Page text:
Sign up ×
Stack Overflow is a community of 4.7 million programmers, just like you, helping each other. Join them; it only takes a minute:

I'm developing an app that takes raw transit data and displays the upcoming train schedule. I use the following query to retrieve the list of stations (from a table containing approximately 50,000 entries for stop times):

SELECT DISTINCT SUBSTR(stops._id, 0, LENGTH(stops._id)) as _id, stops.stop_name 
FROM trips, stop_times, stops                                  
WHERE trips._id = 'B'
AND trips.trip_id = stop_times._id 
AND stop_times.stop_id = stops._id

I ran this query in an SQLite browser and it executed in about 0.8 seconds. But when I execute it in my DatabaseHelper class using rawQuery(), it takes in excess of 5 minutes on my physical device. I added some logging statements to see where the slowdown was occurring and it appears that it is the query itself which is taking a long time, not the inflation of the View. When I execute the same query without the DISTINCT option, it executes in about 1 second.

I could understand the Android library taking a bit longer to execute than the browser but it should not be several hundred times slower. Is there something about the DISTINCT option that is causing this?

share|improve this question
Actually I would expect that your Android device would be several hundred times slower than a good desktop or laptop computer! – Alan Moore Jan 29 '12 at 23:01
Yeah but without the DISTINCT option, it executes in 1 second on the device. I realize that adds more work to the query but it still seems like too much of a slowdown. I was curious if DISTINCT commonly has such a drastic effect. If that's the price to pay for it, I'll need to find another way to get the data. – Matt Jan 29 '12 at 23:04
I wonder if the substr function is slow. Can you get away with just select distinct stops._id as _id, ...? At least testing it that way could help point out the problem. – dokkaebi Jan 29 '12 at 23:05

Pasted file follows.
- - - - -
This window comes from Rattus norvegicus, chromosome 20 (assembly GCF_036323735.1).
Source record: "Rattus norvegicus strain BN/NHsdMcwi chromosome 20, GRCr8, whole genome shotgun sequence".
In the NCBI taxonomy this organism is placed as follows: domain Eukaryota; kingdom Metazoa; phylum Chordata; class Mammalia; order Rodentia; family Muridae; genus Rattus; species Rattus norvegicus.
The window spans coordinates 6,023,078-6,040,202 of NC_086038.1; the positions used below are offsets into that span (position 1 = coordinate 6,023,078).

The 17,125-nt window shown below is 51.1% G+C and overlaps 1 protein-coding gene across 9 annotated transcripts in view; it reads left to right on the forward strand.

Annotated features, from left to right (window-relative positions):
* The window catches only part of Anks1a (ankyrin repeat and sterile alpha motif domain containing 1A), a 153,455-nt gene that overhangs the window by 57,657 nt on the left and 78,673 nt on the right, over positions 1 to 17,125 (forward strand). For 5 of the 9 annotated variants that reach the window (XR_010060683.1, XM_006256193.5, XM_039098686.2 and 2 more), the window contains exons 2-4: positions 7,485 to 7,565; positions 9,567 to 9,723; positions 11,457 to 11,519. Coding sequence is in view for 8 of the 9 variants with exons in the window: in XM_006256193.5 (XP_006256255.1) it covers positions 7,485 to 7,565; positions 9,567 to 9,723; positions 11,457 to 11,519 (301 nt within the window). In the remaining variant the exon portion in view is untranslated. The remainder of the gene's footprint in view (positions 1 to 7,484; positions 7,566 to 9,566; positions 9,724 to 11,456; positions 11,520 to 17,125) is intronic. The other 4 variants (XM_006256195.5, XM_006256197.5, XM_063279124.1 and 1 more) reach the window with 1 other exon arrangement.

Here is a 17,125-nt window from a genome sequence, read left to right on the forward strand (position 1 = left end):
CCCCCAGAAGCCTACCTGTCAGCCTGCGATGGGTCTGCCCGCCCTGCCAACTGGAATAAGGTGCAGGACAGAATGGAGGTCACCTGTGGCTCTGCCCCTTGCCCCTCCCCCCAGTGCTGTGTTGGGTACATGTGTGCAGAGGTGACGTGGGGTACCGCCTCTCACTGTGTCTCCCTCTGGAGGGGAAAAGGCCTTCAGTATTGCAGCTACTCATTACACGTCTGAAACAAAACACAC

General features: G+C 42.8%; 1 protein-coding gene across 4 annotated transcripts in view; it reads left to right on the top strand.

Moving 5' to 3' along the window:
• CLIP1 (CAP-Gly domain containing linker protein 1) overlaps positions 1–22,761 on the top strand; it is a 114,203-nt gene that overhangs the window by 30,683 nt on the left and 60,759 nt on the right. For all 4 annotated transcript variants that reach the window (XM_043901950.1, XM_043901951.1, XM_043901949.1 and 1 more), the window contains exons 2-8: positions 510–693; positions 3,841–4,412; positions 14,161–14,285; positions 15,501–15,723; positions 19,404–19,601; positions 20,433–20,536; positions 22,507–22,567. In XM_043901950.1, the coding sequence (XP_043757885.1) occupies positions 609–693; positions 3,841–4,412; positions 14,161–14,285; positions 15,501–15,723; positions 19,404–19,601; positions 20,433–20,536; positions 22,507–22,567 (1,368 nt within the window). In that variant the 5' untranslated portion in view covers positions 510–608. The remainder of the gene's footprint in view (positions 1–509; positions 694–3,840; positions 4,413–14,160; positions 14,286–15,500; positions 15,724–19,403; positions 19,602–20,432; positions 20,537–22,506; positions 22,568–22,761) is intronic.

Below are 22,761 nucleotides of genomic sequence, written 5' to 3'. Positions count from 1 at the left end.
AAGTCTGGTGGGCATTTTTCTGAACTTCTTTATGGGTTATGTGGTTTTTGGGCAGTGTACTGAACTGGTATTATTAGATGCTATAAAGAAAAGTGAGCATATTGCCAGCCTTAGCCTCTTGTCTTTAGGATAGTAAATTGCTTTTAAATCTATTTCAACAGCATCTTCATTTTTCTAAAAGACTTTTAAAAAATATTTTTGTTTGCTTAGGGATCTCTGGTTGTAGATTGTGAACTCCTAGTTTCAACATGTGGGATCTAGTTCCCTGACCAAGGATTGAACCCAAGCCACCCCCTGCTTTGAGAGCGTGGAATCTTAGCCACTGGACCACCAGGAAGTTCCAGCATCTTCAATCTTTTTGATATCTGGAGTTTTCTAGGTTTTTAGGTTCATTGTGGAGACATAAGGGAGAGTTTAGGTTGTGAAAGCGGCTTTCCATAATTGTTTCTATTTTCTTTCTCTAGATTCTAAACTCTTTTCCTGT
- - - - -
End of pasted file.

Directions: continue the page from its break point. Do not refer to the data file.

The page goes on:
Removing the SUBSTR didn't help. I think it must just be the overhead from having to filter out duplicate rows and adding the results to a Cursor. – Matt Jan 29 '12 at 23:30

1 Answer 1

up vote 0 down vote accepted

DISTINCT takes time to process as it is a matter of sorting and selection. In case if you have huge data, DISTINCT will just make it even worse. I would suggest you to breakdown your query into smaller parts and/or do the filtering pragmatically

share|improve this answer
I think I will just figure out a different way. Does this have something to do with adding the returned data to a Cursor object? Again, this took less than a second in an SQLite browser. – Matt Jan 29 '12 at 23:29
no, Cursor shouldn't be a problem. What you may do is to fetch the records without DISTINCT (as it takes just a second), and then perform this distinction via your code. I hope it should cut a lot time compare to the old technique – waqaslam Jan 30 '12 at 6:58
In the end, I just had to split the stop_times table up by the train route and add some application code to determine which table to look in. This dramatically reduced the time needed to execute the query. I found that anything that takes more than 0.1 seconds on my computer took too long on the device. – Matt Feb 16 '12 at 2:54

Your Answer


By posting your answer, you agree to the privacy policy and terms of service.

Not the answer you're looking for? Browse other questions tagged or ask your own question.